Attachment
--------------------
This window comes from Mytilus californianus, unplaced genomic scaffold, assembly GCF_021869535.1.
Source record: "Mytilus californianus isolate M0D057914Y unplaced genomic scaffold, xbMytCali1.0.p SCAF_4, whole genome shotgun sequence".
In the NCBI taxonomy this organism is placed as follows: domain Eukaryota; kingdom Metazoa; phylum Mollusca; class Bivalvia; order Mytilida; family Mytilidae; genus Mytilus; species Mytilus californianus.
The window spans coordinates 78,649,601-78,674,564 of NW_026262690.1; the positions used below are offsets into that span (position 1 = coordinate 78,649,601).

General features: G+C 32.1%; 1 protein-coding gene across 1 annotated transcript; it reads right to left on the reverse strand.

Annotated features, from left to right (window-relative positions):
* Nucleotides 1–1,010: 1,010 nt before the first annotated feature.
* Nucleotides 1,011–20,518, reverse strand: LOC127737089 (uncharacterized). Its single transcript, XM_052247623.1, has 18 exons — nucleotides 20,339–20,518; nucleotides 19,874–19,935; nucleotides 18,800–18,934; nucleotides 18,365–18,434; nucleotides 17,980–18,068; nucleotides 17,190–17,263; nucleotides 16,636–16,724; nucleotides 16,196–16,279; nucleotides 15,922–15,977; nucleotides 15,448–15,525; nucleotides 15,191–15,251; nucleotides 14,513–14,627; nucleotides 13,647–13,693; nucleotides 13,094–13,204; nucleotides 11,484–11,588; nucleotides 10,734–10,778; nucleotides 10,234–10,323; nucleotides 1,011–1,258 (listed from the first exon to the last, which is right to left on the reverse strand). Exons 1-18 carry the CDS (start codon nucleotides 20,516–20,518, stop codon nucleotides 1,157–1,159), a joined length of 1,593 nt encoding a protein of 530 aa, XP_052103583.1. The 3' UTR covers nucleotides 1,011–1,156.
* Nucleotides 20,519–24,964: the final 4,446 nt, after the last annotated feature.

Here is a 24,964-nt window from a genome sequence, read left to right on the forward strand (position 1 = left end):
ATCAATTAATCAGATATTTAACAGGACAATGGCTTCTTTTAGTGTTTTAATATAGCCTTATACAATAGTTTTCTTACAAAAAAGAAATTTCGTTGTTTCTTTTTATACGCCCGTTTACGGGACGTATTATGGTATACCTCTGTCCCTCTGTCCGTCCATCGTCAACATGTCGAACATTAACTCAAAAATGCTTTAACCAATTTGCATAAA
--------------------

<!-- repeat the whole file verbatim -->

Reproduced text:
This window comes from Mytilus californianus, unplaced genomic scaffold, assembly GCF_021869535.1.
Source record: "Mytilus californianus isolate M0D057914Y unplaced genomic scaffold, xbMytCali1.0.p SCAF_4, whole genome shotgun sequence".
In the NCBI taxonomy this organism is placed as follows: domain Eukaryota; kingdom Metazoa; phylum Mollusca; class Bivalvia; order Mytilida; family Mytilidae; genus Mytilus; species Mytilus californianus.
The window spans coordinates 78,649,601-78,674,564 of NW_026262690.1; the positions used below are offsets into that span (position 1 = coordinate 78,649,601).

General features: G+C 32.1%; 1 protein-coding gene across 1 annotated transcript; it reads right to left on the reverse strand.

Annotated features, from left to right (window-relative positions):
* Nucleotides 1–1,010: 1,010 nt before the first annotated feature.
* Nucleotides 1,011–20,518, reverse strand: LOC127737089 (uncharacterized). Its single transcript, XM_052247623.1, has 18 exons — nucleotides 20,339–20,518; nucleotides 19,874–19,935; nucleotides 18,800–18,934; nucleotides 18,365–18,434; nucleotides 17,980–18,068; nucleotides 17,190–17,263; nucleotides 16,636–16,724; nucleotides 16,196–16,279; nucleotides 15,922–15,977; nucleotides 15,448–15,525; nucleotides 15,191–15,251; nucleotides 14,513–14,627; nucleotides 13,647–13,693; nucleotides 13,094–13,204; nucleotides 11,484–11,588; nucleotides 10,734–10,778; nucleotides 10,234–10,323; nucleotides 1,011–1,258 (listed from the first exon to the last, which is right to left on the reverse strand). Exons 1-18 carry the CDS (start codon nucleotides 20,516–20,518, stop codon nucleotides 1,157–1,159), a joined length of 1,593 nt encoding a protein of 530 aa, XP_052103583.1. The 3' UTR covers nucleotides 1,011–1,156.
* Nucleotides 20,519–24,964: the final 4,446 nt, after the last annotated feature.

Here is a 24,964-nt window from a genome sequence, read left to right on the forward strand (position 1 = left end):
ATCAATTAATCAGATATTTAACAGGACAATGGCTTCTTTTAGTGTTTTAATATAGCCTTATACAATAGTTTTCTTACAAAAAAGAAATTTCGTTGTTTCTTTTTATACGCCCGTTTACGGGACGTATTATGGTATACCTCTGTCCCTCTGTCCGTCCATCGTCAACATGTCGAACATTAACTCAAAAATGCTTTAACCAATTTGCATAAA